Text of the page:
Scholars increasingly emphasize personal biographical characteristics of leaders in explaining patterns of foreign policy behavior. This article extends insights from this agenda to study how (dis)similarities in the background characteristics of leaders at the dyadic level shape international conflict outcomes. Trust and uncertainty are central to explaining conflict via their connections to commitment- and information-related causes of war. Psychological research provides evidence that perceived similarities between individuals and groups can foment trust and cooperation. We hypothesize that leaders who share more similar backgrounds and life experiences form stronger social bonds and are more trusting of one another. As such, leaders who have more in common with one another should be able to better manage diplomatic disputes and avoid conflict. We test this hypothesis using a new measure of dyadic-leader-level similarity created with the Leader Experience and Attribute Descriptions (LEAD) dataset and data on international conflict onset in politically relevant dyads throughout the period 1946–2004. We find that pairs of leaders with more similar backgrounds are significantly less likely to experience militarized interstate disputes at all levels of hostility even after accounting for a variety of observable and unobservable determinants of conflict. The findings contribute to our understanding of the determinants of international conflict and help advance research on linkages between psychological and rationalist approaches to studying conflict.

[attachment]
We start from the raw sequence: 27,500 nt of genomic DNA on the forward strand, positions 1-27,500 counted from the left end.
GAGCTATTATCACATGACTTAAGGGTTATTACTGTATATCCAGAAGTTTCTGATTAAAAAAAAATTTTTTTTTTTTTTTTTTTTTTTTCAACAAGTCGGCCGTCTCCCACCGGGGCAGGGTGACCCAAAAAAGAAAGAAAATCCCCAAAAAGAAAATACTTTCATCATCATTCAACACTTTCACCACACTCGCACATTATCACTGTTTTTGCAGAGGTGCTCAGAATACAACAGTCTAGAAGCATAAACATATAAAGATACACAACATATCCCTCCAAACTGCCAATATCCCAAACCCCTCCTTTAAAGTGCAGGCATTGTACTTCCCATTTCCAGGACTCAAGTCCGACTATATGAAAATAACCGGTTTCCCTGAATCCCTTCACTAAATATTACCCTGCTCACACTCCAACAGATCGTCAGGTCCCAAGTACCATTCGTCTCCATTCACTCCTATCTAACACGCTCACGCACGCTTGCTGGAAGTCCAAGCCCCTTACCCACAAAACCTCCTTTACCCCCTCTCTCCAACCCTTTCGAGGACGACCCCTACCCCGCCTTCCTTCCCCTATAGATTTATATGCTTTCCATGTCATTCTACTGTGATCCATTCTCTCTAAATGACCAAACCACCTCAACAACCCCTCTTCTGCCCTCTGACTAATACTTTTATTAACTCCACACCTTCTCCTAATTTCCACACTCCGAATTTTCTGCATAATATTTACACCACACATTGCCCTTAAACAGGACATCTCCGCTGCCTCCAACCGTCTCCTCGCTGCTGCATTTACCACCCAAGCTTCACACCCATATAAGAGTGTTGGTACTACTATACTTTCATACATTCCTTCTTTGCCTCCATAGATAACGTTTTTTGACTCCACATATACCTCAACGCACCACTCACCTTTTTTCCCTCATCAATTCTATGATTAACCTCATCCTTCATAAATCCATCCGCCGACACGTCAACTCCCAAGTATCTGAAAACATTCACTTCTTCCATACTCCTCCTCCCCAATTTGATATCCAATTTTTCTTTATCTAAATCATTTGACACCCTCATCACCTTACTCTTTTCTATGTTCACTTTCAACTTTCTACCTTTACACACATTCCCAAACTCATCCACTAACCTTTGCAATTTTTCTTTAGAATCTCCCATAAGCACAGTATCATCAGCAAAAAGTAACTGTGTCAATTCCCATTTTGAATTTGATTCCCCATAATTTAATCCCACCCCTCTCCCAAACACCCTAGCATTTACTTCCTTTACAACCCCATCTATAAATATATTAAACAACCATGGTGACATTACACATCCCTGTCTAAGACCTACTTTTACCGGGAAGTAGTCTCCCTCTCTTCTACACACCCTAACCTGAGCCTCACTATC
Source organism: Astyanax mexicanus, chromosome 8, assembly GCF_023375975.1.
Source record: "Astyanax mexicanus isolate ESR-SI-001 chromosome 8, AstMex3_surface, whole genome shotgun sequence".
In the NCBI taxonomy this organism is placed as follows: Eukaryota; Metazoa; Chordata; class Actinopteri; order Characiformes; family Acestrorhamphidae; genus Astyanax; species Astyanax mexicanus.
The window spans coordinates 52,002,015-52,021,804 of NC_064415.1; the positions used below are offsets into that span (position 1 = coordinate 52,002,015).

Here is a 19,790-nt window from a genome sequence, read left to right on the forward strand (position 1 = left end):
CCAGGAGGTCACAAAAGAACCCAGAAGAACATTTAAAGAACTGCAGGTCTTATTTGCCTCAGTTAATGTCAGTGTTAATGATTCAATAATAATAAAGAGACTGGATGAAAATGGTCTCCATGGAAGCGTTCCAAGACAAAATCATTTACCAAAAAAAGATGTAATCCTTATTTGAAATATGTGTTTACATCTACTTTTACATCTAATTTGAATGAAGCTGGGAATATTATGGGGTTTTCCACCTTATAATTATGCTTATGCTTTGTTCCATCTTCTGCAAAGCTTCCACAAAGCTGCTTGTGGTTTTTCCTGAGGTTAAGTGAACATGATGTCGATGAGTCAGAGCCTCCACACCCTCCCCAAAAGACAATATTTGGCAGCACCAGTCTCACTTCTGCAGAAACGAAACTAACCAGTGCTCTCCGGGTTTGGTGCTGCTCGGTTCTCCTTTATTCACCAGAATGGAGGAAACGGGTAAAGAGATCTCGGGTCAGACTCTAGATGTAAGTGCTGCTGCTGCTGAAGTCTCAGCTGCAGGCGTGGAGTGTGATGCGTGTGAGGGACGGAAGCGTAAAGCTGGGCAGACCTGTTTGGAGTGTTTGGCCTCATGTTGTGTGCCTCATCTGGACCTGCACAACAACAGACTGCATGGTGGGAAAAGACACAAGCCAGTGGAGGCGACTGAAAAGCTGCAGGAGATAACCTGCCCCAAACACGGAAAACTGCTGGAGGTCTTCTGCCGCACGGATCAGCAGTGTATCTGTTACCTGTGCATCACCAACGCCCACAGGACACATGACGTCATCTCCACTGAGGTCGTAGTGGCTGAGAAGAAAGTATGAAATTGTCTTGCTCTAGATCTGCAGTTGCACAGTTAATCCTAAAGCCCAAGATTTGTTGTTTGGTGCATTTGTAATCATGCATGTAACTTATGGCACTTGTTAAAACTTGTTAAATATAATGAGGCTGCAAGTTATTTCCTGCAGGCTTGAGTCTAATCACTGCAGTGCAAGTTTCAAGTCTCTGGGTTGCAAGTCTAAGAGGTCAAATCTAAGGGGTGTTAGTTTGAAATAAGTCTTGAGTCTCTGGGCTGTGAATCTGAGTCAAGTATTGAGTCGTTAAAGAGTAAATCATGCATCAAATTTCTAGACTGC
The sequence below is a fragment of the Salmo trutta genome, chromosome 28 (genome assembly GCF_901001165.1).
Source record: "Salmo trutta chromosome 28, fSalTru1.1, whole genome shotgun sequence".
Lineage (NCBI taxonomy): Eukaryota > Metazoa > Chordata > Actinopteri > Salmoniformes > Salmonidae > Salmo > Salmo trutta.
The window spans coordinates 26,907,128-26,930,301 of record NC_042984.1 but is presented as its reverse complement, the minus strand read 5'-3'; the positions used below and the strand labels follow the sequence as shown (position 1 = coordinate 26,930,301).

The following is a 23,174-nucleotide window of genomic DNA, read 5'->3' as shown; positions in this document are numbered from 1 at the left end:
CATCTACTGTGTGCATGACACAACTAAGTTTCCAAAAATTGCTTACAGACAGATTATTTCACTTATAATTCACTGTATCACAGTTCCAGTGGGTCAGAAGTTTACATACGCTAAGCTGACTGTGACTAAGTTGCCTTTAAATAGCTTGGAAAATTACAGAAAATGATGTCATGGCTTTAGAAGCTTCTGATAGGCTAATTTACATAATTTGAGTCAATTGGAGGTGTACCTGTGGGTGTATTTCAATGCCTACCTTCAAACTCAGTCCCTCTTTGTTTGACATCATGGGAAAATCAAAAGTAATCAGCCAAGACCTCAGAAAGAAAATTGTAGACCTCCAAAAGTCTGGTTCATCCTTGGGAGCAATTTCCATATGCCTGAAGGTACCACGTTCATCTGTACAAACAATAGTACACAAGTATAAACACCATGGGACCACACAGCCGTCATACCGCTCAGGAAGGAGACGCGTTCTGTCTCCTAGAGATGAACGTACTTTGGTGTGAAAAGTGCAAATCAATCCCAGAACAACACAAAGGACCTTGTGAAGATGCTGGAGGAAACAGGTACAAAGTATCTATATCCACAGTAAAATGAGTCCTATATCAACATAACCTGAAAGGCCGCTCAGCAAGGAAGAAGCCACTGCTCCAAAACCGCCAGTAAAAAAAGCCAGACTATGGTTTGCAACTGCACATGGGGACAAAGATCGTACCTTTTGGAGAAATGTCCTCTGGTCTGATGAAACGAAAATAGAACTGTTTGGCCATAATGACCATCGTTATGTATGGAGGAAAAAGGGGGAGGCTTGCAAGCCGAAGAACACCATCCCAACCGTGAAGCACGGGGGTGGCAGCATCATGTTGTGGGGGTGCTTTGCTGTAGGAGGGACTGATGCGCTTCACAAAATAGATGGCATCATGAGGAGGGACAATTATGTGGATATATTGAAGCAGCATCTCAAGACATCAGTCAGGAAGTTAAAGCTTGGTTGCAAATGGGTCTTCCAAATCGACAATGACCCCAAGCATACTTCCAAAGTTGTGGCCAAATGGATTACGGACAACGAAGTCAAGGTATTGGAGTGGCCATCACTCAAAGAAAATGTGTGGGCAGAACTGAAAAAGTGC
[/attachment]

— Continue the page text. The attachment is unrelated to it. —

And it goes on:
This was originally published on SAGE Publications Ltd: Journal of Peace Research: Table of Contents.